Makoni was short listed by the ADB's board of governors as one of the seven
candidates earmarked to run for the post of the bank's president.

      Dr Makoni, one of the most respected politicians in Zimbabwe and
outside, resigned from President Mugabe's Cabinet two years ago after he
disagreed with his colleagues on how to run the country's economy.

      He has been endorsed as the candidate of the Southern African
Development Community (SADC), where he was the executive secretary for nine

      Dr Makoni was credited with initiating Zimbabwe's Millennium Economic
Recovery Plan in 2000, but his strong advocacy for free market reforms and
the devaluation of the Zimbabwe dollar did not go down well with President

      Although no longer in government,t Dr Makoni is a member of President
Mugabe's inner circle because he is a member of the Zanu PF politburo. He
holds the post of deputy secretary for economic affairs.

      Dr Makoni faces serious challenge from six other candidates who were
also short listed for the ADB top job. They are Dr Donald Kaberuka (Rwanda),
Kingsley Y Amoako (Ghana), Ismael Hassan (Egypt), Theodore Nkodo (Cameroon),
Olabisi Ogunjobi (Nigeria) and Casimir Oye Mha (Gabon).

      Dr Kaberuka, Rwanda's Finance and Economic Planning Minister, is being
heavily supported by all countries from East Africa while the rest of the
hopefuls are being sponsored by their respective countries.

      Dr Kaberuka, according to the Rwandan media, is working round the
clock, traveling around the globe to solicit support for his candidature. He
has just returned from a tour from most of the countries in southern Africa
and is currently on a tour of European countries, Japan and the United
States lobbying.

      "We have been meeting leaders of different countries and finance
ministers to explain our vision for the bank," Kaberuka told journalists in
Kigali, Rwanda's capital, adding the race was stiff. "It's a tight race;
there are seven of us, all of them very good candidates."

      Nkodo of Cameroon is currently the ADB vice-president for north, south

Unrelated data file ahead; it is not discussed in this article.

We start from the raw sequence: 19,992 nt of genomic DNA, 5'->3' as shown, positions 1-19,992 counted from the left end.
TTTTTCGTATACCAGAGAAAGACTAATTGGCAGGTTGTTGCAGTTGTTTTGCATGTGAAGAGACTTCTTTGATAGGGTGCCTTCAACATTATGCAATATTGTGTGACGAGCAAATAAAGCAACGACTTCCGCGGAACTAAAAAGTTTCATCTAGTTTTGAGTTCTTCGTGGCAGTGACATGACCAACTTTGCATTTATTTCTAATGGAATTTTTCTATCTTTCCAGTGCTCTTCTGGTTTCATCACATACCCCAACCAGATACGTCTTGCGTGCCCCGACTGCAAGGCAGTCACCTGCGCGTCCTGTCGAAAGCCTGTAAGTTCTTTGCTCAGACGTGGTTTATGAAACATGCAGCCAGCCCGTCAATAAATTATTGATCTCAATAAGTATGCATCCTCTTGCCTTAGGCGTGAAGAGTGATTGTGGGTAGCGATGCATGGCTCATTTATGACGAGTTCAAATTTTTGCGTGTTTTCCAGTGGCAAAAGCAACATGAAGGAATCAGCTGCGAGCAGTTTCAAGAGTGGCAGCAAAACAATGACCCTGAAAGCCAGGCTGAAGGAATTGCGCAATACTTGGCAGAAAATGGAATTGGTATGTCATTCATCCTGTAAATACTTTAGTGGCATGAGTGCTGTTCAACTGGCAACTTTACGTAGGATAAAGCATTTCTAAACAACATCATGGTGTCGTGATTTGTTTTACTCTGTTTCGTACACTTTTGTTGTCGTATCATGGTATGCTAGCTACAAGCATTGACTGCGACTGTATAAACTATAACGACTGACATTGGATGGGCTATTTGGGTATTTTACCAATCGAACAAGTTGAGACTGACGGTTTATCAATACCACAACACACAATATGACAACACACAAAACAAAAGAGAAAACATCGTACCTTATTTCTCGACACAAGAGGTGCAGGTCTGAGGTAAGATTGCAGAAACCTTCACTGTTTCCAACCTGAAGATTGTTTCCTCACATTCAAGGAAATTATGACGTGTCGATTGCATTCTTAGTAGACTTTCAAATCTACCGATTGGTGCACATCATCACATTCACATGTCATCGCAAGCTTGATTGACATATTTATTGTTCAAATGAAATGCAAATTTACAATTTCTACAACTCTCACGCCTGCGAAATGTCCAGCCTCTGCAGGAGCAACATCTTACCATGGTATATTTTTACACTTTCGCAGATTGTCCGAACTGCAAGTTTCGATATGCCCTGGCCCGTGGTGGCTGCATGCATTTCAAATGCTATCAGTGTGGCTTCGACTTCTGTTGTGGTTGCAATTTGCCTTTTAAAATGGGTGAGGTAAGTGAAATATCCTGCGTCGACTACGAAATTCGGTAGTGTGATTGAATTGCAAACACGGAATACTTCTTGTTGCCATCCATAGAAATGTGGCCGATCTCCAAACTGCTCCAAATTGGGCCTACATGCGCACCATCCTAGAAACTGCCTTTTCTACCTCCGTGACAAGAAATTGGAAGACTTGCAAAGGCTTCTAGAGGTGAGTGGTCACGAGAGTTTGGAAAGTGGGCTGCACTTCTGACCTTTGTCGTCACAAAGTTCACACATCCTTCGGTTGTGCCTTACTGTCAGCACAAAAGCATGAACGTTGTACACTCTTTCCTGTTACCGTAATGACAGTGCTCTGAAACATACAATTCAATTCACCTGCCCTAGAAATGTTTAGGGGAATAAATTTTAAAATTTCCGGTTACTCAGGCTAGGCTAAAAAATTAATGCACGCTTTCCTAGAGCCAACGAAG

and east operations apart from having worked as a director of the ADB's
central operations

      department. He has worked for the World Bank holding various posts.

      Ogunjobi of Nigeria is the vice-president of the ADB in charge of west
and central operations. He has been with the ADB since 1978 .

      Mba, the Gabonese candidate, is a former minister for planning and
development, as well as for foreign affairs in President Omar Bongo's

      Ismael Hassan is a former governor of Egypt's central bank and has
held top posts in several financial institutions.

      The elections are being held to replace the retiring ADB president,
Omar Kabbaj, a Moroccan economist who has led the institution since 1995.

      The African Development Bank Group consists of the African Development
Bank (ADB), Africa Development Fund (ADF) and the Nigerian Trust Fund. It is
headquartered in Abidjan, Cote d' Ivoire.

      Eric Chinje, the ADB public relations manager, told the Kenyan media
recently that election of the new president would be held during the annual
meetings of the ADB Group in Abuja, Nigeria, on May 18 and 19. The new
president is expected to take office on September 1.
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Daily News online edition

      Mwale to finally face justice over murder

      Date: 12-Apr, 2005

      JOHANNESBURG - The government has said Joseph Mwale, the fugitive
Central Intelligence Organisation (CIO) state security agent, will finally
face justice for allegedly masterminding the gruesome murder of two
opposition activists during the run-up to the 2000 parliamentary poll.

      Mwale has been a free man since the alleged murder of two Movement for